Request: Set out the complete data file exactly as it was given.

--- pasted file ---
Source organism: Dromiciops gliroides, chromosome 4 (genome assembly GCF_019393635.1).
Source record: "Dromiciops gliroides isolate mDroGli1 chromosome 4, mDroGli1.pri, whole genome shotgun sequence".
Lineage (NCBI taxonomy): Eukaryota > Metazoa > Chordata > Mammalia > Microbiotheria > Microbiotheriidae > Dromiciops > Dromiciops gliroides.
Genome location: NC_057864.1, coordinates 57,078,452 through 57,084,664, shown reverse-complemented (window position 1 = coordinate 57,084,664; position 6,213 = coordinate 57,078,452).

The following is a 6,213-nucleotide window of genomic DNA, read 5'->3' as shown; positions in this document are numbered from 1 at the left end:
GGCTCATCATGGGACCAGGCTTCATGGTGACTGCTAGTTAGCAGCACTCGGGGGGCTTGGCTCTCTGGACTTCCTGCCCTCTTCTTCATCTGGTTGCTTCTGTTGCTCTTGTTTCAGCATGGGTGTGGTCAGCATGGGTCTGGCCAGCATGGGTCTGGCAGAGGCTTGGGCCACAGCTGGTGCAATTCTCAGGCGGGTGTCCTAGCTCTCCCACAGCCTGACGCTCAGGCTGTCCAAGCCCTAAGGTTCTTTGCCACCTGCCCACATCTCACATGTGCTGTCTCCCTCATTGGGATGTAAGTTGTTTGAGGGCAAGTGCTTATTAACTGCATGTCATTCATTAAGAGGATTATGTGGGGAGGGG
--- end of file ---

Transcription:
Source organism: Dromiciops gliroides, chromosome 4 (genome assembly GCF_019393635.1).
Source record: "Dromiciops gliroides isolate mDroGli1 chromosome 4, mDroGli1.pri, whole genome shotgun sequence".
Lineage (NCBI taxonomy): Eukaryota > Metazoa > Chordata > Mammalia > Microbiotheria > Microbiotheriidae > Dromiciops > Dromiciops gliroides.
Genome location: NC_057864.1, coordinates 57,078,452 through 57,084,664, shown reverse-complemented (window position 1 = coordinate 57,084,664; position 6,213 = coordinate 57,078,452).

The following is a 6,213-nucleotide window of genomic DNA, read 5'->3' as shown; positions in this document are numbered from 1 at the left end:
GGCTCATCATGGGACCAGGCTTCATGGTGACTGCTAGTTAGCAGCACTCGGGGGGCTTGGCTCTCTGGACTTCCTGCCCTCTTCTTCATCTGGTTGCTTCTGTTGCTCTTGTTTCAGCATGGGTGTGGTCAGCATGGGTCTGGCCAGCATGGGTCTGGCAGAGGCTTGGGCCACAGCTGGTGCAATTCTCAGGCGGGTGTCCTAGCTCTCCCACAGCCTGACGCTCAGGCTGTCCAAGCCCTAAGGTTCTTTGCCACCTGCCCACATCTCACATGTGCTGTCTCCCTCATTGGGATGTAAGTTGTTTGAGGGCAAGTGCTTATTAACTGCATGTCATTCATTAAGAGGATTATGTGGGGAGGGG